Reports from 47 states show that almost 3 million children are being protected by Child Protective Services, and the highest rates of victimization are children in their first year of life. The most common form of maltreatment is neglect, with 80% suffering neglect, while 18% have been subjected to physical abuse, and 9% have suffered sexual abuse. Some children suffer more than one type of maltreatment. In 78% of the substantiated child maltreatment cases the perpetrator was the parent of the victim.
Child Abuse Defined
The American Health Association has defined physical abuse as physical injury caused by burning, punching, biting, beating, or kicking or non-accidental trauma. It’s challenging to draw the line between corporal punishment and child abuse. When does physical discipline cross the line into becoming potentially traumatizing abusive behavior. In some cases, child abusers are oblivious to the fact that their behavior is harmful.
Any form of child abuse is an exploitation of a child’s dependence.
What happens to them after they are subjected to abuse? It depends on how many reports are made, how severe the abuse has been, and the community resources that are available. Parents may have their rights terminated, and the children may end up in the foster system. It’s possible that they are then subjected to further abuse. In some cases, the children are reunited with their parents- though, this is rare.
From Child Abuse to PTSD
It’s a complex process for adult survivors to get to the room of their childhood traumas. How does abuse during childhood turn into PTSD? Women are more likely to develop PTSD as a result of childhood abuse. Other factors include:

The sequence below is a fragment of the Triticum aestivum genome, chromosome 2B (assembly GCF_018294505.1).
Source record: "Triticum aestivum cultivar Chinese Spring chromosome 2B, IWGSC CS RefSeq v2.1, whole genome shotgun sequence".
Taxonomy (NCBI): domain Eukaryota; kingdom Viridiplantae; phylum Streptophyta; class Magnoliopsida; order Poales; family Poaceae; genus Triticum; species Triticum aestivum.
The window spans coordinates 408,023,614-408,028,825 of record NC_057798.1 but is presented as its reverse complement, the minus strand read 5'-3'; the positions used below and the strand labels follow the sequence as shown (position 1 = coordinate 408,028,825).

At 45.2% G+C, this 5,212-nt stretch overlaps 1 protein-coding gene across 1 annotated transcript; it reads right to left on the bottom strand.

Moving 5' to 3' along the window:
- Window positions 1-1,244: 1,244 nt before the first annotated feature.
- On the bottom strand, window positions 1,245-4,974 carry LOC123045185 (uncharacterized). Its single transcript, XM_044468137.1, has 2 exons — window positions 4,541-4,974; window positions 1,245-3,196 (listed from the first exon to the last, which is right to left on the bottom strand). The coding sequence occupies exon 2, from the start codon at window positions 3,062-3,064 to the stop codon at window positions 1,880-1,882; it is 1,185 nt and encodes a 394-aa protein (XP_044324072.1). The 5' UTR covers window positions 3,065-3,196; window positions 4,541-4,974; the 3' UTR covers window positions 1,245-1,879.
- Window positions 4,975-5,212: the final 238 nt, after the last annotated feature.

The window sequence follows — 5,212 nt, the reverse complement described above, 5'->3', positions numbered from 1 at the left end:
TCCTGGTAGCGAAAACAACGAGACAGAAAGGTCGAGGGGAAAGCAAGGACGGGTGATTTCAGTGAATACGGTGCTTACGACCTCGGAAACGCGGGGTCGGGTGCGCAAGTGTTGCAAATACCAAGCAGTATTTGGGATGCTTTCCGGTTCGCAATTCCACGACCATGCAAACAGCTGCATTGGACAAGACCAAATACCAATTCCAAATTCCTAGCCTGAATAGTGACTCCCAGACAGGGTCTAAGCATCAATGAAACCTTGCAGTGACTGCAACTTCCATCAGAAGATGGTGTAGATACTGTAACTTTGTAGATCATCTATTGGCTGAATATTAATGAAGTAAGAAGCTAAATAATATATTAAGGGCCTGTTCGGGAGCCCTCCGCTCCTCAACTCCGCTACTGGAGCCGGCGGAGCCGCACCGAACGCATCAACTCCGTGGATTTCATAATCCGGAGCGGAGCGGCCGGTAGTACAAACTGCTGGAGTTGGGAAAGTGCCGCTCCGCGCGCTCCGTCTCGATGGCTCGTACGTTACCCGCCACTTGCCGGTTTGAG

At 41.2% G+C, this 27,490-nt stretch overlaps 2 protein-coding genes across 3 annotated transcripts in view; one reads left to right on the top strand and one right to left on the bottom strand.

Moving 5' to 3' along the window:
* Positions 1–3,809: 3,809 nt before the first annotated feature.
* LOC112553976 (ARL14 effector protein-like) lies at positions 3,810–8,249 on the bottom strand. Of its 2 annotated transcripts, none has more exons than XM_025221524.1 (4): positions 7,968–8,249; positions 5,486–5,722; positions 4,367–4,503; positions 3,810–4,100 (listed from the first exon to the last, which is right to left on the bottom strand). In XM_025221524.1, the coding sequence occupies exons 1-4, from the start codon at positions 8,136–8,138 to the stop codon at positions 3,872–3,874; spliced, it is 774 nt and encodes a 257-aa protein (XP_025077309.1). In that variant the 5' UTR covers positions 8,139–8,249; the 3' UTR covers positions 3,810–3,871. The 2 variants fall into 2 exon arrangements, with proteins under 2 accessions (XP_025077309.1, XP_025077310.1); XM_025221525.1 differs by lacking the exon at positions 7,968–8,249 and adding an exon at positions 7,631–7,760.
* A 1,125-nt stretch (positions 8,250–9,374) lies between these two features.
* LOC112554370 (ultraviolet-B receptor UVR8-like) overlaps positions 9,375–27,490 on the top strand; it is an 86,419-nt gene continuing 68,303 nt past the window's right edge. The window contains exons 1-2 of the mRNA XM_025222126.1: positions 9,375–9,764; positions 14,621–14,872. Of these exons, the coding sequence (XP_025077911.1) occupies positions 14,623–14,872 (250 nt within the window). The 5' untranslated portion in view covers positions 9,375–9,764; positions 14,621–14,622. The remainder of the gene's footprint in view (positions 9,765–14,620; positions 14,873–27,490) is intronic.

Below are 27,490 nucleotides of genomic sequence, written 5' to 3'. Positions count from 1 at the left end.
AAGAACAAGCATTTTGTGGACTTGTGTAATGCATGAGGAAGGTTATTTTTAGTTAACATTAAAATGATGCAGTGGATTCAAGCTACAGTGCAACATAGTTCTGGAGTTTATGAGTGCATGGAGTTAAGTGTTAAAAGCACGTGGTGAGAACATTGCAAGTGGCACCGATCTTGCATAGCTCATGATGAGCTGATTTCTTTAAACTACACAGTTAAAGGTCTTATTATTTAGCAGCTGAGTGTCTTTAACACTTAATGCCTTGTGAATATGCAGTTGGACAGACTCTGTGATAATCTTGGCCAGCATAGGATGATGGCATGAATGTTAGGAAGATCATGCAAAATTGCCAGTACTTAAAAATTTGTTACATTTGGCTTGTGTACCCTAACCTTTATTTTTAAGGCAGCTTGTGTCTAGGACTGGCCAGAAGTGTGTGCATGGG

• The child’s developmental state – very young children may not understand the traumatic situation, leaving them at less risk of PTSD.
• The degree of personal threat.
• The relationship between perpetrator and victim.
• The short-term response of the child to the abuse.
• The level of support offered to the victim.
Trauma is a result of a stressful event that exceeds a person’s ability to cope. A child victim should not have to cope, when abuse occurs they are not equipped to process or handle it. The adult(s) in their lives should provide them with a safe environment, and love.
Some of the symptoms related to child PTSD include:
• A fear of dying
• Memories of the traumatic event
• Emotional or physical symptoms when the child is reminded of the event
• Increased alertness in their environment
• Loss of interest in hobbies and activities
• Difficulty sleeping
• Difficulty concentrating
• Headaches and stomachaches
• Extreme reactions
• Irritability, violence, and anger
• Clingy behavior
As the child ages, the PTSD symptoms may become subtler as they learn to cope with the trauma. PTSD symptoms mimic other disorders, such as eating disorders, anxiety, alcohol and drug problems, depression, insomnia, and hypervigilance.